As well as checking company websites directly, you can also keep an eye out for job openings on various sites and in online communities.

Job Boards

LinkedIn and Your Network

To hear about jobs, you need to be an active player in the right circles. Use your network and participate on LinkedIn, and you’ll find good tips on new openings and opportunities. 

Online Communities

From Discord servers to Slack groups and Reddit communities, information gets passed around in a lot of places. Being an active member of communities like those listed below can be beneficial, and hearing about job openings is just one of the perks. 

How To Become a UX Designer in San Francisco FAQs

We’ve got the answers to your most frequently asked questions:

Are UX Designers in Demand in San Francisco?

San Francisco is full of tech companies and startups, and almost all of them need a UX design team. So yes, UX designers are very much in demand. According to the U.S. Bureau of Labor Statistics, the employment of digital designers is projected to grow 23% from 2021 to 2031.

Has the UX Design Market Changed Post-Pandemic in San Francisco?

The pandemic did cause some shifts in the UX design industry, with demand going up and research methods changing to adapt to remote conditions. Even post-pandemic, many of these changes are finding a permanent place within the industry.

Can You Become a UX Designer Without a Degree in San Francisco?

Big tech companies in San Francisco are some of the leaders in the movement to stop including degrees as a hard requirement. Because of this, it is possible to become a UX designer with an alternative education and a strong portfolio.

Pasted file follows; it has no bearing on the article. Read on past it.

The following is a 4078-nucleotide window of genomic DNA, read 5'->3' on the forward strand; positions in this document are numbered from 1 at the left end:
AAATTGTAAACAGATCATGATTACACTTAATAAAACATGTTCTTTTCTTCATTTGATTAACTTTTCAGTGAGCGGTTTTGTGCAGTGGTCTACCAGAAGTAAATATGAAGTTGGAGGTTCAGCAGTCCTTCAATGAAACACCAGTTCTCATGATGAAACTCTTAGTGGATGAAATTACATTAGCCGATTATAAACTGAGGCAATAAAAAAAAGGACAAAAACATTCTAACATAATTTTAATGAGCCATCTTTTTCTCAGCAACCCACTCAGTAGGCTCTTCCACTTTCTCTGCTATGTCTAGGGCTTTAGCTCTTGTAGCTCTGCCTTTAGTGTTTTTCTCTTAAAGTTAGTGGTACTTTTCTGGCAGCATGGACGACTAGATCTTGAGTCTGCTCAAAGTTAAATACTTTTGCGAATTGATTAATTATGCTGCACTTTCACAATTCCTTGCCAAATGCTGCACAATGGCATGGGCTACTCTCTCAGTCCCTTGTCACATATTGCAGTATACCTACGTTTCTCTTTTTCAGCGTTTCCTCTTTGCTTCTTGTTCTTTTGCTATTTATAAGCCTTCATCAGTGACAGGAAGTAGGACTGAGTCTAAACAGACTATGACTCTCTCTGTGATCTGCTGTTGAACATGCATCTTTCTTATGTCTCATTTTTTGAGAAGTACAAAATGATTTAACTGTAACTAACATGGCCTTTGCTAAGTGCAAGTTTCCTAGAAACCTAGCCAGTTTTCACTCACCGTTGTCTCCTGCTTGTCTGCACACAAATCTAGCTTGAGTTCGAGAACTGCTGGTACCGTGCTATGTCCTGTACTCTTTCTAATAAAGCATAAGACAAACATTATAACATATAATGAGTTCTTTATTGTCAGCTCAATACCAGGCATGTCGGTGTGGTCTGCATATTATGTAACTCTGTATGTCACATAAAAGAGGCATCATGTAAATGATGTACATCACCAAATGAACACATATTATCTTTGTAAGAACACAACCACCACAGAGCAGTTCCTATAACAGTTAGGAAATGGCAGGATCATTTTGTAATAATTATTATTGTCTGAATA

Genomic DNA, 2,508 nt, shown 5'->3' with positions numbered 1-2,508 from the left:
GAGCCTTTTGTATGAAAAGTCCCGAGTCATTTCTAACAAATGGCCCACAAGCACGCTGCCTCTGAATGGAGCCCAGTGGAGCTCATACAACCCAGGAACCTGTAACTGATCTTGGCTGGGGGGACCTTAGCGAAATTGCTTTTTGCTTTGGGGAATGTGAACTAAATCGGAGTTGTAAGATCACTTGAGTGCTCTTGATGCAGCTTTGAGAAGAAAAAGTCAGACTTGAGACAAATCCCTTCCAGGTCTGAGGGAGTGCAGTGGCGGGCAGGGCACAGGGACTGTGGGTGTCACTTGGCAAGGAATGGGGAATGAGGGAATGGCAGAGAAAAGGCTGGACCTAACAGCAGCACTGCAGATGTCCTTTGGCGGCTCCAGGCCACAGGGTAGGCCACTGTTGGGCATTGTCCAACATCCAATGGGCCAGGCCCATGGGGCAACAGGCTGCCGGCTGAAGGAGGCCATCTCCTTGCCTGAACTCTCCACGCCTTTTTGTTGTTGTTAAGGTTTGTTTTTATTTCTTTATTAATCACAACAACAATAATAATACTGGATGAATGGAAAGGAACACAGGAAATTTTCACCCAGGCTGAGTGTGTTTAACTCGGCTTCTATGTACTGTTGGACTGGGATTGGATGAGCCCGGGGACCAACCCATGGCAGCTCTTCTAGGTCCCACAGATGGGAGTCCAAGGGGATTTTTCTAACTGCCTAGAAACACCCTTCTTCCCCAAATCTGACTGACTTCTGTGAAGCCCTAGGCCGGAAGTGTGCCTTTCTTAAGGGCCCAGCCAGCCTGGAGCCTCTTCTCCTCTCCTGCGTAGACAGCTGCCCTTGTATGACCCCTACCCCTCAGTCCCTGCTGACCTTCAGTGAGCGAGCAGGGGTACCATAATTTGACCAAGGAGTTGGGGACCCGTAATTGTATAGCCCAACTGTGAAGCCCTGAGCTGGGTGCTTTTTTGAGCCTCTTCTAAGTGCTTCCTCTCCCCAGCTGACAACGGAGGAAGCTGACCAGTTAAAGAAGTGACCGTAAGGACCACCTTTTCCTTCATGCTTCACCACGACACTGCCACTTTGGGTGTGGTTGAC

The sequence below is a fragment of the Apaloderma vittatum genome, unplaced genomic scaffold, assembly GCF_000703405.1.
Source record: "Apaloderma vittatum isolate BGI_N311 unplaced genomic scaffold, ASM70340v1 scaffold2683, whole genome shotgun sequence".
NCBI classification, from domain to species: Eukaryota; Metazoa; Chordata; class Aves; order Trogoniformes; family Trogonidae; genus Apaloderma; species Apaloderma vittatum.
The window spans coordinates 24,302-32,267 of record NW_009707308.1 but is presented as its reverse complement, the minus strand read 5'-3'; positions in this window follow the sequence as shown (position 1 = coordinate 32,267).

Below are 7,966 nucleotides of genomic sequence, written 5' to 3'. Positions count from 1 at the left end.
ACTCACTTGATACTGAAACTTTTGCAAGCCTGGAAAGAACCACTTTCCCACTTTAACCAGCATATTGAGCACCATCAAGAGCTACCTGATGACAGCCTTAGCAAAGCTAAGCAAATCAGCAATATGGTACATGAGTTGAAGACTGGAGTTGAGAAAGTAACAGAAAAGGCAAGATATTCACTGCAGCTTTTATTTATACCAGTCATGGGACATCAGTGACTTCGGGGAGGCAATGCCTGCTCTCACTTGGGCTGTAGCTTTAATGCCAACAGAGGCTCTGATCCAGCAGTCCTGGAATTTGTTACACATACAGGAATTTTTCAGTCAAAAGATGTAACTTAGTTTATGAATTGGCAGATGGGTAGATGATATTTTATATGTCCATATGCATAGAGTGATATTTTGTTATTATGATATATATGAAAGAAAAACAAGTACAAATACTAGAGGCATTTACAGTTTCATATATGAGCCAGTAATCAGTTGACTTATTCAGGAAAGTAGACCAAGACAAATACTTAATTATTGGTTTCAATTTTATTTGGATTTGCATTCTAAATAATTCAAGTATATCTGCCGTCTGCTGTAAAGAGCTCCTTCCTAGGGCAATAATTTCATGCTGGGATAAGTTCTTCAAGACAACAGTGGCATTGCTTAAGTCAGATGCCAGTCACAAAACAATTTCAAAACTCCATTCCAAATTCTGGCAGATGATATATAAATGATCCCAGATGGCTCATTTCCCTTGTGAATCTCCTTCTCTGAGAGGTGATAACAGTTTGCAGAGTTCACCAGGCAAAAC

Do UX Designers Make 100k in San Francisco?

According to data from Glassdoor, $100,000 is actually the average salary for a new junior UX designer in San Francisco. As you gain experience and expertise, base salaries grow to around $130,000 and can reach highs of $230,000 at the biggest companies.

Since you’re here…
If you’re looking to move into design, having strong UX and UI skills is a major edge. Our UI/UX Design Bootcamp has earned graduates jobs with the most competitive organizations on earth, and 99.5% of our students are fully employed within 12 months of graduation. Check out our student reviews for good feels, and If you’re totally new to the field, try our free intro course.

About Monica J. White

Monica is a journalist with a lifelong interest in technology, from PC hardware to software and programming. She first started writing over ten years ago and has made a career out of it. Now, her focus is centered around technology and explaining complex concepts to a broader audience.